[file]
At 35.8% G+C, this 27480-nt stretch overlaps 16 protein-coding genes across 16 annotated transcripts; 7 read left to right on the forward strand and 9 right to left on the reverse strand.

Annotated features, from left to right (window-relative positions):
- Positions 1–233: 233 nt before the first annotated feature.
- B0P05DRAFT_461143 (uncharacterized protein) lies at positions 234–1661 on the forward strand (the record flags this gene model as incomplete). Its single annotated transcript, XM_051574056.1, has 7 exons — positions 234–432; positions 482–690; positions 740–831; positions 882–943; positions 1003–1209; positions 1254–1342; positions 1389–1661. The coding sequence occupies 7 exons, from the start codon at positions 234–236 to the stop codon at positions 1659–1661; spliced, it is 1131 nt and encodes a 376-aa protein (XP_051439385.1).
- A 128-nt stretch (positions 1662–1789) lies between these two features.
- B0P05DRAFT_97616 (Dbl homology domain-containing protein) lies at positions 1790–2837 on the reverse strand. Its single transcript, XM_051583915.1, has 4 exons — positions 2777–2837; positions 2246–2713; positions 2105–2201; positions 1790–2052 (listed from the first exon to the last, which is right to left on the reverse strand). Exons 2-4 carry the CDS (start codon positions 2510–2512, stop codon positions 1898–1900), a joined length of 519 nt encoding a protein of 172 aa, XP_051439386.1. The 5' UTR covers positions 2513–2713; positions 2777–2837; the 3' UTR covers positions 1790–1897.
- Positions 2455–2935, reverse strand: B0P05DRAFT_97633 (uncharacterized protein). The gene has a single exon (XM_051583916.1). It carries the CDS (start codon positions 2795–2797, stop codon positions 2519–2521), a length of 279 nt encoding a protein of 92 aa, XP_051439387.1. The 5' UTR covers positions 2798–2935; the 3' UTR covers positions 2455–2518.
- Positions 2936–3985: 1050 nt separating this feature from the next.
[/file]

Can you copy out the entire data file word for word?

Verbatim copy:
At 35.8% G+C, this 27480-nt stretch overlaps 16 protein-coding genes across 16 annotated transcripts; 7 read left to right on the forward strand and 9 right to left on the reverse strand.

Annotated features, from left to right (window-relative positions):
- Positions 1–233: 233 nt before the first annotated feature.
- B0P05DRAFT_461143 (uncharacterized protein) lies at positions 234–1661 on the forward strand (the record flags this gene model as incomplete). Its single annotated transcript, XM_051574056.1, has 7 exons — positions 234–432; positions 482–690; positions 740–831; positions 882–943; positions 1003–1209; positions 1254–1342; positions 1389–1661. The coding sequence occupies 7 exons, from the start codon at positions 234–236 to the stop codon at positions 1659–1661; spliced, it is 1131 nt and encodes a 376-aa protein (XP_051439385.1).
- A 128-nt stretch (positions 1662–1789) lies between these two features.
- B0P05DRAFT_97616 (Dbl homology domain-containing protein) lies at positions 1790–2837 on the reverse strand. Its single transcript, XM_051583915.1, has 4 exons — positions 2777–2837; positions 2246–2713; positions 2105–2201; positions 1790–2052 (listed from the first exon to the last, which is right to left on the reverse strand). Exons 2-4 carry the CDS (start codon positions 2510–2512, stop codon positions 1898–1900), a joined length of 519 nt encoding a protein of 172 aa, XP_051439386.1. The 5' UTR covers positions 2513–2713; positions 2777–2837; the 3' UTR covers positions 1790–1897.
- Positions 2455–2935, reverse strand: B0P05DRAFT_97633 (uncharacterized protein). The gene has a single exon (XM_051583916.1). It carries the CDS (start codon positions 2795–2797, stop codon positions 2519–2521), a length of 279 nt encoding a protein of 92 aa, XP_051439387.1. The 5' UTR covers positions 2798–2935; the 3' UTR covers positions 2455–2518.
- Positions 2936–3985: 1050 nt separating this feature from the next.